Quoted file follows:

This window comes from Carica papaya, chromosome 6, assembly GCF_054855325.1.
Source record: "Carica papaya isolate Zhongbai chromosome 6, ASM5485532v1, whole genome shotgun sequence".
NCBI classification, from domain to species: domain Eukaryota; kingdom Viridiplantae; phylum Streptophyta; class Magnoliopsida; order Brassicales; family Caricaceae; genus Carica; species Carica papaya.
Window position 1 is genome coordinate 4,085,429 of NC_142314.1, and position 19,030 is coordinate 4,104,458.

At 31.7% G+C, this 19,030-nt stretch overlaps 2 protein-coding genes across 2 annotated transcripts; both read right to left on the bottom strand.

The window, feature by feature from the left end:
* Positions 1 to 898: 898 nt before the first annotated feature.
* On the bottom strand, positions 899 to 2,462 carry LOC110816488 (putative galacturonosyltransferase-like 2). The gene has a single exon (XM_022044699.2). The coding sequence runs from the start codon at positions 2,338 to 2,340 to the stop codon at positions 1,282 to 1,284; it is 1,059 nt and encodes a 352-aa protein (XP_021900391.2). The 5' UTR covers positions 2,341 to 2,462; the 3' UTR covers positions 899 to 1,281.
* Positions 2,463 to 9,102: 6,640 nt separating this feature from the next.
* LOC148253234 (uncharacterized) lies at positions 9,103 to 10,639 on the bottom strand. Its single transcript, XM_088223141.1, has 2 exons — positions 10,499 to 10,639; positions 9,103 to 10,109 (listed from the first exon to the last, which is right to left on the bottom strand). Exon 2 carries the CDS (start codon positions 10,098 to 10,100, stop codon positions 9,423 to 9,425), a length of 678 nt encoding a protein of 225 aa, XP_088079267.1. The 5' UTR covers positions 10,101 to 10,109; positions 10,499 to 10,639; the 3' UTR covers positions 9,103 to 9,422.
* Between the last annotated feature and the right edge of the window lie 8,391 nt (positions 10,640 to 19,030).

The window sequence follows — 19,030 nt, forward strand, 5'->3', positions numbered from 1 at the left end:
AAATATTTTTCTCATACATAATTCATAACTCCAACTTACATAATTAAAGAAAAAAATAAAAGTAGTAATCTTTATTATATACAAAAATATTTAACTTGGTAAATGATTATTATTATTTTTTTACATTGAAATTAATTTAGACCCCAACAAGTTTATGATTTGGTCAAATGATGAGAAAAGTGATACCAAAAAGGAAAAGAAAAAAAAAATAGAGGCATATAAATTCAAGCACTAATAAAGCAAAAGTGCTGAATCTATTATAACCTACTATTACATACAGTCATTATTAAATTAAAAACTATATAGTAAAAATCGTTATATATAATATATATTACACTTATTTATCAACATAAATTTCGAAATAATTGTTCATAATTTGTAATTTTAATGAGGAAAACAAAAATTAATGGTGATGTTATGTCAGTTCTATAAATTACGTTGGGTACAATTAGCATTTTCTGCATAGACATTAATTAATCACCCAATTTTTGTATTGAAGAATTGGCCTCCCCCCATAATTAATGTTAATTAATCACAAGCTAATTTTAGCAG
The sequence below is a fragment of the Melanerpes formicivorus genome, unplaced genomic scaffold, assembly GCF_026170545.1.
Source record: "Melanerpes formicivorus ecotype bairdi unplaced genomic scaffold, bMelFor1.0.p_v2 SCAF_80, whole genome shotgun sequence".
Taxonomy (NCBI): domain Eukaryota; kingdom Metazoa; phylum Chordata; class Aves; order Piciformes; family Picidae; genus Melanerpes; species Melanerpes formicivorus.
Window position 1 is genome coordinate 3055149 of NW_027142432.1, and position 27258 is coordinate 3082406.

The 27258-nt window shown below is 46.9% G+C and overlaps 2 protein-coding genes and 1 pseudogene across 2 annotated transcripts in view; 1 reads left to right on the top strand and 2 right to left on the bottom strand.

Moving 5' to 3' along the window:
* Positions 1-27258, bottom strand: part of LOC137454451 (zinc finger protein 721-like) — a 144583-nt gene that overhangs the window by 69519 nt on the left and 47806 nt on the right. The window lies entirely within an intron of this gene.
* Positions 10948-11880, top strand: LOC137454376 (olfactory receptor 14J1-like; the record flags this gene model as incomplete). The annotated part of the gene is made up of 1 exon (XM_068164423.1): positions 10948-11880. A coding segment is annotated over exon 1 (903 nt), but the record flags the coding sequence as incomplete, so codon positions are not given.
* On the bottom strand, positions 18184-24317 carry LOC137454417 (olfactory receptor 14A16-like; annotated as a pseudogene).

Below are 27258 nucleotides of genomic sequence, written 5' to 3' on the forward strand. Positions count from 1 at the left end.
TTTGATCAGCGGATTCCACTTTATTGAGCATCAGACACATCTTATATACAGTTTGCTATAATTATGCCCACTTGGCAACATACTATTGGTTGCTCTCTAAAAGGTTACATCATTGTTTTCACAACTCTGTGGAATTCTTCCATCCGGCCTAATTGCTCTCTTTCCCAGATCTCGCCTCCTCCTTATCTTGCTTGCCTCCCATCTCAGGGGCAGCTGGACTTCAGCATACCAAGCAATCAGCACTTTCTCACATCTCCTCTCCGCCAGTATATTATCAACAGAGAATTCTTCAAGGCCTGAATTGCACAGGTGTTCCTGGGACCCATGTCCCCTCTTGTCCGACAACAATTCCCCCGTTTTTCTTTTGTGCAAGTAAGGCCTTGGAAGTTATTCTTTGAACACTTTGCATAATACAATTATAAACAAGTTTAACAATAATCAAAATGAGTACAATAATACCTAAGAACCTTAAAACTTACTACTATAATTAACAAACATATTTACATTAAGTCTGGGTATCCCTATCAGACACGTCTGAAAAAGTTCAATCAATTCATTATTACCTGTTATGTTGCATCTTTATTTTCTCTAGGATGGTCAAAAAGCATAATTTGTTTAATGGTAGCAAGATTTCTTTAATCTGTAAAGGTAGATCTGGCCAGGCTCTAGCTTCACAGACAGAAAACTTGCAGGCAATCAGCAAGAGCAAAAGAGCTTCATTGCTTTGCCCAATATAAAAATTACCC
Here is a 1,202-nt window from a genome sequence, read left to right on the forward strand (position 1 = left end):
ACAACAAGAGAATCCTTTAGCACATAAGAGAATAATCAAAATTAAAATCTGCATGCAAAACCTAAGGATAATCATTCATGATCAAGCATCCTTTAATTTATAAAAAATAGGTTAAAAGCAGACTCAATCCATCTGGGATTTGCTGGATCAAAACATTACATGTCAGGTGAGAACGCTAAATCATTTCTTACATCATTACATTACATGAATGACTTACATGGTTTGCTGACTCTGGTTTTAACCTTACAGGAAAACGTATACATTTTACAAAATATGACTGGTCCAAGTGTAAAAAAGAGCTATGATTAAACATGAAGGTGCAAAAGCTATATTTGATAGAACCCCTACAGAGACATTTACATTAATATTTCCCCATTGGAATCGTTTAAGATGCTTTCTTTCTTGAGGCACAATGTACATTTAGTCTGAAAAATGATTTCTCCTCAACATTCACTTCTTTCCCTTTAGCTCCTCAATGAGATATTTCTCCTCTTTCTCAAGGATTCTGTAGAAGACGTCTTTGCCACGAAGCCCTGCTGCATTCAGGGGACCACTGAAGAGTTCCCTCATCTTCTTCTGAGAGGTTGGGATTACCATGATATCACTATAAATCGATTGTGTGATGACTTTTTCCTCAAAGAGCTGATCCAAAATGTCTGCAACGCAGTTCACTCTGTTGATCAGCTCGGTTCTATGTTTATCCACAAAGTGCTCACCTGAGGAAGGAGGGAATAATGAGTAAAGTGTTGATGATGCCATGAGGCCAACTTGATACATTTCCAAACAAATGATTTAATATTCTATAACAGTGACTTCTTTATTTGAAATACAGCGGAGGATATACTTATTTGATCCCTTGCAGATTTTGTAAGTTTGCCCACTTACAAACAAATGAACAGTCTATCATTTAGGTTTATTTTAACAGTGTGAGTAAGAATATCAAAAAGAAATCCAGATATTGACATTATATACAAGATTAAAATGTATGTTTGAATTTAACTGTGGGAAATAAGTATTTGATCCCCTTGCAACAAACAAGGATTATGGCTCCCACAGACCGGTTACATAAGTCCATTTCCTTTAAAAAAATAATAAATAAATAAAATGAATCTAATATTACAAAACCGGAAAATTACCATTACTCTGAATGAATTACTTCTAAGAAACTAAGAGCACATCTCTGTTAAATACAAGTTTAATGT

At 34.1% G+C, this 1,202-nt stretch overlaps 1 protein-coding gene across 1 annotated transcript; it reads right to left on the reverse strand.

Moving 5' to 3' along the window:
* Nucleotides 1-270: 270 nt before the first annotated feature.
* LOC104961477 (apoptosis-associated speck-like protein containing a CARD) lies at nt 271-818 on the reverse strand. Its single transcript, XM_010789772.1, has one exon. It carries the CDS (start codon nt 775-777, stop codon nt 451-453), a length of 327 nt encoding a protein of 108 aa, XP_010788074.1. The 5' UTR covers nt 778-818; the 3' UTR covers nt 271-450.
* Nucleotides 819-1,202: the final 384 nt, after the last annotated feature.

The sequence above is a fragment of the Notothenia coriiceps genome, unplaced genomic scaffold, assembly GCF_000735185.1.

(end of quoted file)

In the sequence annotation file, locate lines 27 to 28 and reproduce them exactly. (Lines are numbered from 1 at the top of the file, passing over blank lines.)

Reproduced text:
At 34.1% G+C, this 1,202-nt stretch overlaps 1 protein-coding gene across 1 annotated transcript; it reads right to left on the reverse strand.

Moving 5' to 3' along the window: